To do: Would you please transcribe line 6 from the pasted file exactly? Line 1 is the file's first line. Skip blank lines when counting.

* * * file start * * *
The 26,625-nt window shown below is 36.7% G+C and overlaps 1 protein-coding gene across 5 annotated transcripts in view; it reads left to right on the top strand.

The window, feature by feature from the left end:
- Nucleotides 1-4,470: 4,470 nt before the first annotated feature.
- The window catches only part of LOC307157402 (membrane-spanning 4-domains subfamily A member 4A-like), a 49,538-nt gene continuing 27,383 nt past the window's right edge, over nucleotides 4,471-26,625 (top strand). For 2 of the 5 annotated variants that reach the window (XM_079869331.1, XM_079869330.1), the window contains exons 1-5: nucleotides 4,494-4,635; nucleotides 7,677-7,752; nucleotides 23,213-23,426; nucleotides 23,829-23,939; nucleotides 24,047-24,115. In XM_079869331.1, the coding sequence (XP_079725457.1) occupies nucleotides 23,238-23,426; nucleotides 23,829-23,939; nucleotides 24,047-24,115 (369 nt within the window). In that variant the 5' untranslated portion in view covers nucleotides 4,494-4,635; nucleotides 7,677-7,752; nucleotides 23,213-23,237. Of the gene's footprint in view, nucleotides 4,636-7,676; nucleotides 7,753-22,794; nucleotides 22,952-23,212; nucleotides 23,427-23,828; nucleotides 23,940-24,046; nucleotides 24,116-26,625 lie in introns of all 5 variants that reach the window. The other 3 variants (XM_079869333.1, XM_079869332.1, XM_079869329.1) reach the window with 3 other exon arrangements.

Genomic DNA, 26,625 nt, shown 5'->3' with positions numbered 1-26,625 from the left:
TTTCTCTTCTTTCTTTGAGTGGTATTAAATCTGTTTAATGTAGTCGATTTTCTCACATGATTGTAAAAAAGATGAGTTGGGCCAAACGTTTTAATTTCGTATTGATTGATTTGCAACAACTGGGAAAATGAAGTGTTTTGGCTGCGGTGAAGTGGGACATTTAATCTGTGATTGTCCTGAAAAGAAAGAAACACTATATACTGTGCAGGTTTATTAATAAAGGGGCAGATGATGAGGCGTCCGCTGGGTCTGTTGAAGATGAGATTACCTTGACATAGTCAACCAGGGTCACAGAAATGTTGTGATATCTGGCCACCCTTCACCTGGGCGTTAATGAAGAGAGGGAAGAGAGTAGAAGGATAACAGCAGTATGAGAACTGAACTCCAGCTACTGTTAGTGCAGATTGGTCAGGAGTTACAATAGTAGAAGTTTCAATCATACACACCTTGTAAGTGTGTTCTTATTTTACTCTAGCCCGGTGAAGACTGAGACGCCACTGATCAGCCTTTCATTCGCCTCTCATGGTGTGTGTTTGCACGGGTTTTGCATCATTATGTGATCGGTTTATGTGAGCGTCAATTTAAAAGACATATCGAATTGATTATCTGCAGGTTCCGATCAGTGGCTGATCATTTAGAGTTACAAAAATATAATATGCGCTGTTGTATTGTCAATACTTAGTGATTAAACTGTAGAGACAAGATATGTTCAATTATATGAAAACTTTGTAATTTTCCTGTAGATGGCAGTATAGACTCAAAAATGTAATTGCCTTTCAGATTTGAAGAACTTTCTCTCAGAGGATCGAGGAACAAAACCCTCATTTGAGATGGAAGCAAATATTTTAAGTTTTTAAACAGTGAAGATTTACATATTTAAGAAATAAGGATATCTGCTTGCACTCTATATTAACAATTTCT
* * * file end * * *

TTTCTCTTCTTTCTTTGAGTGGTATTAAATCTGTTTAATGTAGTCGATTTTCTCACATGATTGTAAAAAAGATGAGTTGGGCCAAACGTTTTAATTTCGTATTGATTGATTTGCAACAACTGGGAAAATGAAGTGTTTTGGCTGCGGTGAAGTGGGACATTTAATCTGTGATTGTCCTGAAAAGAAAGAAACACTATATACTGTGCAGGTTTATTAATAAAGGGGCAGATGATGAGGCGTCCGCTGGGTCTGTTGAAGATGAGATTACCTTGACATAGTCAACCAGGGTCACAGAAATGTTGTGATATCTGGCCACCCTTCACCTGGGCGTTAATGAAGAGAGGGAAGAGAGTAGAAGGATAACAGCAGTATGAGAACTGAACTCCAGCTACTGTTAGTGCAGATTGGTCAGGAGTTACAATAGTAGAAGTTTCAATCATACACACCTTGTAAGTGTGTTCTTATTTTACTCTAGCCCGGTGAAGACTGAGACGCCACTGATCAGCCTTTCATTCGCCTCTCATGGTGTGTGTTTGCACGGGTTTTGCATCATTATGTGATCGGTTTATGTGAGCGTCAATTTAAAAGACATATCGAATTGATTATCTGCAGGTTCCGATCAGTGGCTGATCATTTAGAGTTACAAAAATATAATATGCGCTGTTGTATTGTCAATACTTAGTGATTAAACTGTAGAGACAAGATATGTTCAATTATATGAAAACTTTGTAATTTTCCTGTAGATGGCAGTATAGACTCAAAAATGTAATTGCCTTTCAGATTTGAAGAACTTTCTCTCAGAGGATCGAGGAACAAAACCCTCATTTGAGATGGAAGCAAATATTTTAAGTTTTTAAACAGTGAAGATTTACATATTTAAGAAATAAGGATATCTGCTTGCACTCTATATTAACAATTTCT